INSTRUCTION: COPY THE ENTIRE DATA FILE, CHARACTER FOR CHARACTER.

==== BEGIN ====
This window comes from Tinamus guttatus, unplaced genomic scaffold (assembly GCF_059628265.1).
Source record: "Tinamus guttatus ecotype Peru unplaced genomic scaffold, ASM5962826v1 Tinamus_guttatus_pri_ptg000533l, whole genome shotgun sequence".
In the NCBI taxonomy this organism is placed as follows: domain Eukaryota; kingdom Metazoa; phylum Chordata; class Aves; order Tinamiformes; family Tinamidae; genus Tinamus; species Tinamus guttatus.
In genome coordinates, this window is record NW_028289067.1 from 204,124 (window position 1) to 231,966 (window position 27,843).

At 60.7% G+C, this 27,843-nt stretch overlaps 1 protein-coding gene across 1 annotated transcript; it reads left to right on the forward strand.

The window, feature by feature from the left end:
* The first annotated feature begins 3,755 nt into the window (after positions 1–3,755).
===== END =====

This window comes from Tinamus guttatus, unplaced genomic scaffold (assembly GCF_059628265.1).
Source record: "Tinamus guttatus ecotype Peru unplaced genomic scaffold, ASM5962826v1 Tinamus_guttatus_pri_ptg000533l, whole genome shotgun sequence".
In the NCBI taxonomy this organism is placed as follows: domain Eukaryota; kingdom Metazoa; phylum Chordata; class Aves; order Tinamiformes; family Tinamidae; genus Tinamus; species Tinamus guttatus.
In genome coordinates, this window is record NW_028289067.1 from 204,124 (window position 1) to 231,966 (window position 27,843).

At 60.7% G+C, this 27,843-nt stretch overlaps 1 protein-coding gene across 1 annotated transcript; it reads left to right on the forward strand.

The window, feature by feature from the left end:
* The first annotated feature begins 3,755 nt into the window (after positions 1–3,755).